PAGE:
If we've learned anything from recent advertising controversies it's that when united, advertisers can force publishers to make changes.

Why it matters: Less than three days after the NY Times report that Fox News had settled multiple sexual harassment lawsuits against Bill O'Reilly, at least 20 major advertisers announced they were pulling their ads from the network's biggest money-maker, The O'Reilly Factor. Fox has not indicated any plans to cut O'Reilly from its primetime slot yet, but if more advertisers continue to boycott the show the network may be forced to take action in order to save its bottom line.

YouTube Controversy: Beginning in early March, advertisers began pulling video ads from YouTube because they were appearing next to extremist content. After dozens of advertisers, worth millions of dollars, pulled their buys, Google apologized and vowed to revise its ad policies to convince advertisers that their platform was brand-safe.

Breitbart controversy: Last month, advertisers blacklisted Bretibart News from ad plans due to controversial content and after the site's biggest star, Milo Yiannopoulos, was forced to resign over comments about pedophilia. After over 1,000 advertisers pulled their ads, Breitbart executives told Fox Business that the association with the far-right was hurting their business and they planned to pivot to a more mainstream audience.

This isn't a totally new idea: In 2007, NBC announced they would no longer simulcast Don Imus' show Imus in the Morning, after dozens of advertisers, starting with Procter and Gamble, pulled their ads. In 2011, Glenn Beck resigned from Fox News after hundreds of advertisers pulled out due to controversial comments he made on air.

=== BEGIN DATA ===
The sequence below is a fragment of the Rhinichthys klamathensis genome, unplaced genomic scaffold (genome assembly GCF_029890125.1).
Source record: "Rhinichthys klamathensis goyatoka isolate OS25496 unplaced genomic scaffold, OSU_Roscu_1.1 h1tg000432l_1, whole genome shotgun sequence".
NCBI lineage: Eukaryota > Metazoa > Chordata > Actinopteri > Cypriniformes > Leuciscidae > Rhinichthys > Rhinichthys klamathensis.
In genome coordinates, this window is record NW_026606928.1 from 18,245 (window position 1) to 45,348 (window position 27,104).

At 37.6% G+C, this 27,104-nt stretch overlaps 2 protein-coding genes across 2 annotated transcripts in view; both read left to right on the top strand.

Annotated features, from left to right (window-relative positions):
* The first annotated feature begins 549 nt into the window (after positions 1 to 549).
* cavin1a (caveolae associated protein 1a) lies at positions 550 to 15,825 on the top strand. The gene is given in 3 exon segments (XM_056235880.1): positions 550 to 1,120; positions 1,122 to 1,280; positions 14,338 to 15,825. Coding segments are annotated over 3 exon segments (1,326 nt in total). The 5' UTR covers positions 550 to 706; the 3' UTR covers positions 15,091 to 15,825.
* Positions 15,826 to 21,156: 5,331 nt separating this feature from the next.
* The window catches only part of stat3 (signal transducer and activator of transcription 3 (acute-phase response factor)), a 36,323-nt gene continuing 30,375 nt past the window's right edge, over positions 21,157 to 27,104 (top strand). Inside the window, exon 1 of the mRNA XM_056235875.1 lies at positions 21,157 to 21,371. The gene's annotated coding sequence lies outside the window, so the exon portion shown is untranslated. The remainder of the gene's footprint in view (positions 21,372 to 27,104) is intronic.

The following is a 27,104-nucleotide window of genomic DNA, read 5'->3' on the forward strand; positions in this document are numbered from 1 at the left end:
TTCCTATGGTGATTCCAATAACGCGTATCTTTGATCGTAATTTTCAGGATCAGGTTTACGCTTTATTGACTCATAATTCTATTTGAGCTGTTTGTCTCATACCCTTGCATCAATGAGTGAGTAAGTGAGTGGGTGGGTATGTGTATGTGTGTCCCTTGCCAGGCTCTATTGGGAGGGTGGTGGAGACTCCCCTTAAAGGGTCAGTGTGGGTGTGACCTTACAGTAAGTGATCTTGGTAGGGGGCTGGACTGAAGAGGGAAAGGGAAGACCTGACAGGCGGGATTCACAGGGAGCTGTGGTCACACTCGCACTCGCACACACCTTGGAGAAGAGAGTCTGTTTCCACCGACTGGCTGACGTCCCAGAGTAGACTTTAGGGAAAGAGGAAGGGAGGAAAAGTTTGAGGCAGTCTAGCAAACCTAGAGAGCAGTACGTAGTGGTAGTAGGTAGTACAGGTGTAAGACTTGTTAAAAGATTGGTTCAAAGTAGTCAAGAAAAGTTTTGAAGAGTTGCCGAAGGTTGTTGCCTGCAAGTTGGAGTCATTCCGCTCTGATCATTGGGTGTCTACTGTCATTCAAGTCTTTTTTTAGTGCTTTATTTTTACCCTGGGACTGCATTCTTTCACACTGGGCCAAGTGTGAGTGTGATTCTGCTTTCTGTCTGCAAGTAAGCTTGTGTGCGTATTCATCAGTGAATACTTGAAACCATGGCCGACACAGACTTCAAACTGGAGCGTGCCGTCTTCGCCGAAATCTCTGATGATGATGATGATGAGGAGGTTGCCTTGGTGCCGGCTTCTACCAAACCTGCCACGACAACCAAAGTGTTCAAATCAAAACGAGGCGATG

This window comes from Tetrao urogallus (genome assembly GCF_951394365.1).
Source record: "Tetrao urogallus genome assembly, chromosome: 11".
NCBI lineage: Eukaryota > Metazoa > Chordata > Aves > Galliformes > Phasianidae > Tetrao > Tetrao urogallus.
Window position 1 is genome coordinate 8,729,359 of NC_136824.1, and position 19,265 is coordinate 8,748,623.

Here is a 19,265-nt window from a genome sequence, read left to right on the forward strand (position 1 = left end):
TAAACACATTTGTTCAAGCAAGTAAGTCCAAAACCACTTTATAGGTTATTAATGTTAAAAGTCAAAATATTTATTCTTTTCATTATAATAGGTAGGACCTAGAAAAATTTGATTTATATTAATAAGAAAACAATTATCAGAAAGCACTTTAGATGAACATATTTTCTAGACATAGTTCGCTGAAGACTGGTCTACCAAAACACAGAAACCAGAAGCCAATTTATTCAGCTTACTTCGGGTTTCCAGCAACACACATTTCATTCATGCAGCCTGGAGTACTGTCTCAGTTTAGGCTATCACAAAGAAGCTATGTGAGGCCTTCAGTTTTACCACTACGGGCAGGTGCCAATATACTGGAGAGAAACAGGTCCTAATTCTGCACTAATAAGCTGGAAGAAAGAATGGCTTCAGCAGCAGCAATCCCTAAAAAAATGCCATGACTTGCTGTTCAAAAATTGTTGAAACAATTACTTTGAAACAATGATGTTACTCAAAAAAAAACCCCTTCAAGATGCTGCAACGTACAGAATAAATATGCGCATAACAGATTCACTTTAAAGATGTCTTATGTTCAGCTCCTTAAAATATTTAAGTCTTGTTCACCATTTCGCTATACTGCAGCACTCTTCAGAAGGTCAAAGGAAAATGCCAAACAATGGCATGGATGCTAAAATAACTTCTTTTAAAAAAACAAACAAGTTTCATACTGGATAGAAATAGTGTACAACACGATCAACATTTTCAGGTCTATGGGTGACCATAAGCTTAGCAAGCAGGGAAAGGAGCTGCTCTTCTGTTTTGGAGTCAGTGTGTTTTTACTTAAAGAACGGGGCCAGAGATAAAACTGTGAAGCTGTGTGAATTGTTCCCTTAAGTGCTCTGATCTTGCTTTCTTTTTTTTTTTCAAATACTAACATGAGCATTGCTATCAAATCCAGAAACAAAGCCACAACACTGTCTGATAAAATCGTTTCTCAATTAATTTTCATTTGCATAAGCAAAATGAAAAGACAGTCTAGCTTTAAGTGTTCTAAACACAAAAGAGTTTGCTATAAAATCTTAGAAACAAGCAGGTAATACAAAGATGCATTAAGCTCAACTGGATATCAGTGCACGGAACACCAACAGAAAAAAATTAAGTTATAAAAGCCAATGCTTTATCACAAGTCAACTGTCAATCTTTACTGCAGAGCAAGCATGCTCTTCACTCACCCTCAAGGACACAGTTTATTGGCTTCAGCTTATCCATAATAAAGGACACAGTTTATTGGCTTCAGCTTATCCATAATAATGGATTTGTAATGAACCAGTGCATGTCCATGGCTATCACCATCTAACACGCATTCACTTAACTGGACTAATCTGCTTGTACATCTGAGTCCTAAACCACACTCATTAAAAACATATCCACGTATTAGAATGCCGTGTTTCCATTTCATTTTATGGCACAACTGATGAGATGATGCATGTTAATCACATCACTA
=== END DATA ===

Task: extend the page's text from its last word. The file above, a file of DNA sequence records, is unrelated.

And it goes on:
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California to independently review FDA-approved coronavirus vaccines

California Gov. Gavin Newsom. Photo: Justin Sullivan/Getty Images

California will "independently review" all coronavirus vaccines approved by the Food and Drug Administration before allowing their distribution, Gov. Gavin Newsom (D) announced at a news conference Monday.

Why it matters: The move that comes days after NAID director Anthony Fauci said he had "strong confidence" in FDA-approved vaccines could cast further public doubt that the federal government could release a vaccine based on political motives, rather than safety and efficacy.

Updated 2 hours ago - Politics & Policy

Coronavirus dashboard

Illustration: Annelise Capossela/Axios

  1. Politics: Trump says if Biden's elected, "he'll listen to the scientists"Trump calls Fauci a "disaster" on campaign call.
  2. Health: Coronavirus hospitalizations are on the rise — 8 states set single-day coronavirus case records last week.
  3. States: Wisconsin judge reimposes capacity limit on indoor venues.
  4. Media: Trump attacks CNN as "dumb b*stards" for continuing to cover pandemic.
  5. Business: Consumer confidence surveys show Americans are getting nervousHow China's economy bounced back from coronavirus.
  6. Sports: We've entered the era of limited fan attendance.
  7. Education: Why education technology can’t save remote learning.
Updated 2 hours ago - Politics & Policy

Microphones will be muted during parts of Thursday's presidential debate

Photos: Jim Watson and Saul Loeb/AFP via Getty Images

The Commission on Presidential Debates adopted new measures on Monday to mute the microphones of President Trump and Joe Biden to allow each candidate two minutes of uninterrupted time per segment during Thursday night's debate.

Why it matters: During September's chaotic debate, Trump interrupted Biden 71 times, while Biden interrupted Trump 22 times.